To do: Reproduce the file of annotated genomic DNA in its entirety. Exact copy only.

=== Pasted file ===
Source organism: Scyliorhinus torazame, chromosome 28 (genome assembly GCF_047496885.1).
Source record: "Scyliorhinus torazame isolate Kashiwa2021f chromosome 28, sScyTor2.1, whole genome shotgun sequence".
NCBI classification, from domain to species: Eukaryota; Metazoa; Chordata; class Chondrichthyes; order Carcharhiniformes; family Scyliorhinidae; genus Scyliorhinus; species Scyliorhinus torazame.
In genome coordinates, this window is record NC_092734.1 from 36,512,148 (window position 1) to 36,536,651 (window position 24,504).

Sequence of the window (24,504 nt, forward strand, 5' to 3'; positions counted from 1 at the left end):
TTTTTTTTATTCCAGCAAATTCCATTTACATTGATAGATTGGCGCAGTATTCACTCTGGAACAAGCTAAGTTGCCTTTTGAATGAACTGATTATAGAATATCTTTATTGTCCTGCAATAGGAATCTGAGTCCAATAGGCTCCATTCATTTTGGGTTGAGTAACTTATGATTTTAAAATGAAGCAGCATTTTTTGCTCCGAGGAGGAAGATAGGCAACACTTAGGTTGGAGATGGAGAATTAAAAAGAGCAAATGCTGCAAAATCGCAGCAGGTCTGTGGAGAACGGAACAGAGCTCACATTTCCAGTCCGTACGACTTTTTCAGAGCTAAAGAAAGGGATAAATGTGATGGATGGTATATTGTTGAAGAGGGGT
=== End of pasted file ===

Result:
Source organism: Scyliorhinus torazame, chromosome 28 (genome assembly GCF_047496885.1).
Source record: "Scyliorhinus torazame isolate Kashiwa2021f chromosome 28, sScyTor2.1, whole genome shotgun sequence".
NCBI classification, from domain to species: Eukaryota; Metazoa; Chordata; class Chondrichthyes; order Carcharhiniformes; family Scyliorhinidae; genus Scyliorhinus; species Scyliorhinus torazame.
In genome coordinates, this window is record NC_092734.1 from 36,512,148 (window position 1) to 36,536,651 (window position 24,504).

Sequence of the window (24,504 nt, forward strand, 5' to 3'; positions counted from 1 at the left end):
TTTTTTTTATTCCAGCAAATTCCATTTACATTGATAGATTGGCGCAGTATTCACTCTGGAACAAGCTAAGTTGCCTTTTGAATGAACTGATTATAGAATATCTTTATTGTCCTGCAATAGGAATCTGAGTCCAATAGGCTCCATTCATTTTGGGTTGAGTAACTTATGATTTTAAAATGAAGCAGCATTTTTTGCTCCGAGGAGGAAGATAGGCAACACTTAGGTTGGAGATGGAGAATTAAAAAGAGCAAATGCTGCAAAATCGCAGCAGGTCTGTGGAGAACGGAACAGAGCTCACATTTCCAGTCCGTACGACTTTTTCAGAGCTAAAGAAAGGGATAAATGTGATGGATGGTATATTGTTGAAGAGGGGT